Gun Control? Sure, But Let’s Be Reasonable

Dear Mr. Dad: My 8-year old boy loves to play soldiers with his friends using squirt guns. But I got a call from a mom saying that she wouldn’t let her son play with mine as long as we have guns in the house. I was speechless. Squirt guns? Really? What’s your take?

A: You may be speechless, but I’m outraged. How someone can put “guns in the house” and “squirt gun” in the same sentence is beyond me. I completely understand people’s worries about guns and violence, particularly in the aftermath of recent school shootings, but we’ve gone completely overboard—and I’m not just saying that because I’m a former Marine. Let me give you a few recent examples of well-meaning gun control run amok.

  • A 5-year old Pennsylvania girl was suspended for 10 days for posing a “terrorist threat.” Her crime? She and a friend were debating whether a princess bubble blower was better than a Hello Kitty bubble gun. Her sentence was later reduced to just two days.
  • In separate incidents, two 6-year olds in Maryland were suspended for pointing their fingers like guns during a recess game of cops and robbers.
  • A 26-year old father from Ontario, Canada was handcuffed, arrested, booked, and strip-searched after his 4-year old drew a picture of him with a gun. Her explanation? Daddy was “getting bad guys and monsters.”
  • A 7-year-old boy was suspended for two days for brandishing a weapon at school. The weapon? A pastry that the boy had chewed into the shape of a gun. And the fact that he said “bang, bang” was interpreted by the school as “a threat to other students.”
  • A school principal decided that a 9-year old boy’s birthday cupcakes that had little green Army men on top were “inappropriate.” So she instructed school staff to capture the plastic soldiers before they had a chance to attack the unsuspecting 3rd graders. The principal even went so far as to call the parents and lecture them for being insensitive after the Newtown school shooting. Most parents were outraged by her decision. But she stuck to her guns (so to speak) and issued a statement saying, in part, that, “In the climate of recent events in schools we walk a delicate balance in teaching non-violence in our buildings and trying to ensure a safe, peaceful atmosphere.” Okay, but what does that have to do with cupcakes?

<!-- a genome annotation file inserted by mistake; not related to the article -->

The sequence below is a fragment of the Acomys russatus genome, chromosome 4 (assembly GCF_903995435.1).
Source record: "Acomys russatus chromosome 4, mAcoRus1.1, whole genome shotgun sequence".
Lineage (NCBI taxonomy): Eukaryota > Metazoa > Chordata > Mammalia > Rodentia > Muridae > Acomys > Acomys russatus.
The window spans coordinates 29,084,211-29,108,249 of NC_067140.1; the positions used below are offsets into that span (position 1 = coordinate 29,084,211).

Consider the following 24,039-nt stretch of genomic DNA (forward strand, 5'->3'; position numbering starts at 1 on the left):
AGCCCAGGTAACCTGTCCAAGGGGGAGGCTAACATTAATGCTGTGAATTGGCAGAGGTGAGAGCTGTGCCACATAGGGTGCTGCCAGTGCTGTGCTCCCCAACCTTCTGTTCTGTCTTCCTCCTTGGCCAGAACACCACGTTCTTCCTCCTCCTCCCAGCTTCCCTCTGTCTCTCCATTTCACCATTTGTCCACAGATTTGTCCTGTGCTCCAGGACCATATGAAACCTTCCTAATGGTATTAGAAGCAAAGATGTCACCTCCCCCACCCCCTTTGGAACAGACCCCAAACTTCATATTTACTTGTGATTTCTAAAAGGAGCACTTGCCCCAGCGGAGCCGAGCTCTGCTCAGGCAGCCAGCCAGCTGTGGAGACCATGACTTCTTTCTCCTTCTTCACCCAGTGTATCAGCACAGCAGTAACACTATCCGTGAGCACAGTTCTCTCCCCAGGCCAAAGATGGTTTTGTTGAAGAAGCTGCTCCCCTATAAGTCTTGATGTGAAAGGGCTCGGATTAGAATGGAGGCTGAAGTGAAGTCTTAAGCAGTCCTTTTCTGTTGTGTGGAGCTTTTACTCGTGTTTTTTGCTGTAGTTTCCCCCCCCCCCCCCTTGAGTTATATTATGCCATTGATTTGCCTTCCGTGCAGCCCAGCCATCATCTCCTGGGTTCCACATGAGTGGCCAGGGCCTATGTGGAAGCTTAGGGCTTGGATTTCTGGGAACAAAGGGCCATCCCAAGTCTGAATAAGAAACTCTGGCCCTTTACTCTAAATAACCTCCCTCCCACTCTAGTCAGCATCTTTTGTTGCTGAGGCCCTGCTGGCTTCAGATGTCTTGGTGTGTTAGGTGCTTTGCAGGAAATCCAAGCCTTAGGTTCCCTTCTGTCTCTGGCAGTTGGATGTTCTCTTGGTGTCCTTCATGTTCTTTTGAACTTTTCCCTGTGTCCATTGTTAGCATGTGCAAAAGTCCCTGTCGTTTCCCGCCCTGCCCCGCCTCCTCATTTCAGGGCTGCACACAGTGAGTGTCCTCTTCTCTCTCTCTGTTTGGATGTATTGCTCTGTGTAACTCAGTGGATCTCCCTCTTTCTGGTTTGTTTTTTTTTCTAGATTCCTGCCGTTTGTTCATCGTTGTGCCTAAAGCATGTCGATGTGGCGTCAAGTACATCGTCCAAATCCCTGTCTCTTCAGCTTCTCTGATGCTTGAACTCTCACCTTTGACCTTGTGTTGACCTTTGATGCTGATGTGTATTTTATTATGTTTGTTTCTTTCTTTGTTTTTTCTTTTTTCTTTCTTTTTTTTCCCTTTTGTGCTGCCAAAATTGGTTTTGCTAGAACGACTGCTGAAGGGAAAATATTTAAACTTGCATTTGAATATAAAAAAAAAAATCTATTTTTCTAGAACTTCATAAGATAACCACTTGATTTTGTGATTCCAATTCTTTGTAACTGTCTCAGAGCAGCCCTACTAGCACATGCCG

This whole thing reminds me of the debates about sex ed in schools. The truth is that simply telling kids to be abstinent has done little or nothing to curb teen pregnancy or STDs. Good safe-sex educational programs, on the other hand, have been very successful on both counts. Similarly, the kind of anti-gun hysteria that we’re seeing lately will do absolutely nothing to curb gun violence, largely because plastic soldiers, pastries, and bubble guns are hardly a threat. Pencils—and crayons, for that matter—can do a whole lot more damage. Plus, they look more like weapons. Are we ready to outlaw them?

I have at least a dozen different shooting toys (Nerf guns, bows and arrows, paintball, and gel pellets) that my 10-year old daughter and I fire either inside the house or in a nearby empty lot. And I’m not worried about her in the slightest. In fact, I’m quite proud of the fact that, besides being a really good shot, she knows a ton about proper gun etiquette and safety. And that’s exactly what all our kids should be learning.

 

Whatcha think?

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